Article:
I was on mile six of a run that felt like it might go on for a few more. I had crossed over from one side of my neighborhood route to the other. Red Barchetta war roaring through my headphones and was abruptly interrupted by the ringing of my phone. I pushed the button that allowed me to take the call. "Hello?"
I was on Spring Break. I was out for a run on a Monday morning, with cares and responsibilities set to the side for the moment. I could not imagine who would be calling me when I was at peace with the world and looking forward to a week of uncomplicated life. "Is this David Caven?"
I took a breath, that might have been connected to a sigh, "This is David Caven." And the call was dropped. At this moment, I kept running. If they really wanted to talk to me, whoever it was would call me back. Still, I couldn't keep myself from pulling the phone from my pocket, even as I kept chugging along, and checked the number. The phone rang again.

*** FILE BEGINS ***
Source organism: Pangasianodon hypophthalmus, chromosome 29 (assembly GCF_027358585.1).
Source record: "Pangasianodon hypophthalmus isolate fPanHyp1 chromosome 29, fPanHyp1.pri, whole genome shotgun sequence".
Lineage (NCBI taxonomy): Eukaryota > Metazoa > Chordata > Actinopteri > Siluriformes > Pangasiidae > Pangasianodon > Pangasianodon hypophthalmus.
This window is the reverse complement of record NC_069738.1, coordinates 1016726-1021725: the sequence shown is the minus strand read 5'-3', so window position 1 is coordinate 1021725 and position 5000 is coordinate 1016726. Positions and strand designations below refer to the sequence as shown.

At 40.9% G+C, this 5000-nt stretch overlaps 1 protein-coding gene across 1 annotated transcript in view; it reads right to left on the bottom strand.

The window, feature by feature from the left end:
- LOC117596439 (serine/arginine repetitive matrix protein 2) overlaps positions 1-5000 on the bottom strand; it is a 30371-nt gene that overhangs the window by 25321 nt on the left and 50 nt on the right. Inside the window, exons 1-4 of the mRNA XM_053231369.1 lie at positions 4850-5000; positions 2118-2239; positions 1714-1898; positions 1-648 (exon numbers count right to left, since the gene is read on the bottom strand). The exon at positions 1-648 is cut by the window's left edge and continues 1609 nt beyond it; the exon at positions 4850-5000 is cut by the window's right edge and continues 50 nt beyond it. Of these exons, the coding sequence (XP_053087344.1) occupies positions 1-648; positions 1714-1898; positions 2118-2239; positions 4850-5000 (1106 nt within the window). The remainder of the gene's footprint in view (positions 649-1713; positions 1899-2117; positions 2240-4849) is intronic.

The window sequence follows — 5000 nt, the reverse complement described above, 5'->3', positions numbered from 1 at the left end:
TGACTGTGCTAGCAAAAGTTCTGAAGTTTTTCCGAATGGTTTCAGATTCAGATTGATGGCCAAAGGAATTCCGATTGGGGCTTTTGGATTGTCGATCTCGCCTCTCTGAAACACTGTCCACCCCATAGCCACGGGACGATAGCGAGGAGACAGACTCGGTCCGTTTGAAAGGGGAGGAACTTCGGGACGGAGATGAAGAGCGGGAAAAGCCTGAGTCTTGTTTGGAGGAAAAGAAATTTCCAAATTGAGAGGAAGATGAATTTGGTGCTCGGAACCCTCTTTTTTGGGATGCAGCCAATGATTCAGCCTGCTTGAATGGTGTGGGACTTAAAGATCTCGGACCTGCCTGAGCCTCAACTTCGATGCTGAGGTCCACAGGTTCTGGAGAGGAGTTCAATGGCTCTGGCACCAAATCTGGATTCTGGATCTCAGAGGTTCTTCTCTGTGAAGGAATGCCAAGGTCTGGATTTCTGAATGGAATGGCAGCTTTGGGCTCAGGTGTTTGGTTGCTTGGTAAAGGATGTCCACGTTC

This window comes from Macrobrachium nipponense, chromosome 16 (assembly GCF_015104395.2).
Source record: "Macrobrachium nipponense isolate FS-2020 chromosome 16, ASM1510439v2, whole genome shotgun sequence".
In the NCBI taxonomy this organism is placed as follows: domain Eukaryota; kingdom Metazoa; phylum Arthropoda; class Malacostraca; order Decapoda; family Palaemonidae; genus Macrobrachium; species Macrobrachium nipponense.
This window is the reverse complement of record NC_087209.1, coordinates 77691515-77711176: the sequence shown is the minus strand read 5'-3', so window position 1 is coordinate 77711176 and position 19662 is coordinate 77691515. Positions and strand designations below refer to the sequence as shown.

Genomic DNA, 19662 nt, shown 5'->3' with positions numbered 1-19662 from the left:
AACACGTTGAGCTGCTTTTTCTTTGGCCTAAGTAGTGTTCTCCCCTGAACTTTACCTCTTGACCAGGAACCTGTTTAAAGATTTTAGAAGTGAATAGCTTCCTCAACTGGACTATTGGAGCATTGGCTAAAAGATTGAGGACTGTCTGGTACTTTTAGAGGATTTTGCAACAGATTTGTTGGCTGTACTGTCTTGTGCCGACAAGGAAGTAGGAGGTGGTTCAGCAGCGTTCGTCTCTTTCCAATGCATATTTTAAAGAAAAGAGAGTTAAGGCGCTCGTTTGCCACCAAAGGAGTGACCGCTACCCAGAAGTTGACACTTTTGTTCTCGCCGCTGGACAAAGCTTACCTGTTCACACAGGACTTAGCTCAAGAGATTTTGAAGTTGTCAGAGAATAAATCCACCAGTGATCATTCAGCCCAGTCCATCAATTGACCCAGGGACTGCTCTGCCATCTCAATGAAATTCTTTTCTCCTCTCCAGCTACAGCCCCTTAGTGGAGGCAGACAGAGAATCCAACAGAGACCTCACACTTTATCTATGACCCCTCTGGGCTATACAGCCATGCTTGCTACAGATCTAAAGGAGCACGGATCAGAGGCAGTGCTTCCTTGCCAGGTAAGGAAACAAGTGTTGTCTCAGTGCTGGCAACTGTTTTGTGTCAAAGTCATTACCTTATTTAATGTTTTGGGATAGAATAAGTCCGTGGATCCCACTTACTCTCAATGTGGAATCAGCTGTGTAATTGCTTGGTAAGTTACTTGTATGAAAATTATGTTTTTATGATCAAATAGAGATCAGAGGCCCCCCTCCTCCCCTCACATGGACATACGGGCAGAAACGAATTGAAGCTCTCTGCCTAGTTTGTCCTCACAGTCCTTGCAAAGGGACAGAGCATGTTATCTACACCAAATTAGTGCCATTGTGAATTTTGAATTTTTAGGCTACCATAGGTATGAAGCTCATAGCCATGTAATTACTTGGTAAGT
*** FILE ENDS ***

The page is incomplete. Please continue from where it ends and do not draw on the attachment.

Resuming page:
"Is this David Caven?"
I knew the answer to that one, so I answered quickly to keep the conversation lively.
"This is Kaiser Permanente," and then I knew what I was going to be doing for my Spring Break. The results of a recent test suggested that I should get a colonoscopy. Was there a day or time that would work best for me?
I don't know how much you know about colonoscopies. Most of what I know is from the experiences of others. Most recently a friend from high school, and before that my wife. And men of my certain age are regularly corralled into this particular procedure. And I knew that there was never going to be a time that would be "best" for a colonoscopy aside from "never."
But there I was, on the Monday morning of my week off, and I went ahead and took the plunge. While I was running what would eventually be eleven miles, I selected the earliest possible appointment so that I could get. In hindsight I suspect that had they offered me a spot any earlier, I would have just changed direction one more time and run right across town to get the sedation and getting the probe. Get it over with, please.
Because at that moment I was feeling indestructible. I was fifty-eight years old, and I was still running. Not just across the street to avoid oncoming traffic. I was exercising, sweating, moving. You want to test me? Check out what's under my metaphorical hood? Bring it on. I made my appointment. I got it confirmed. I hung up.
I kept running.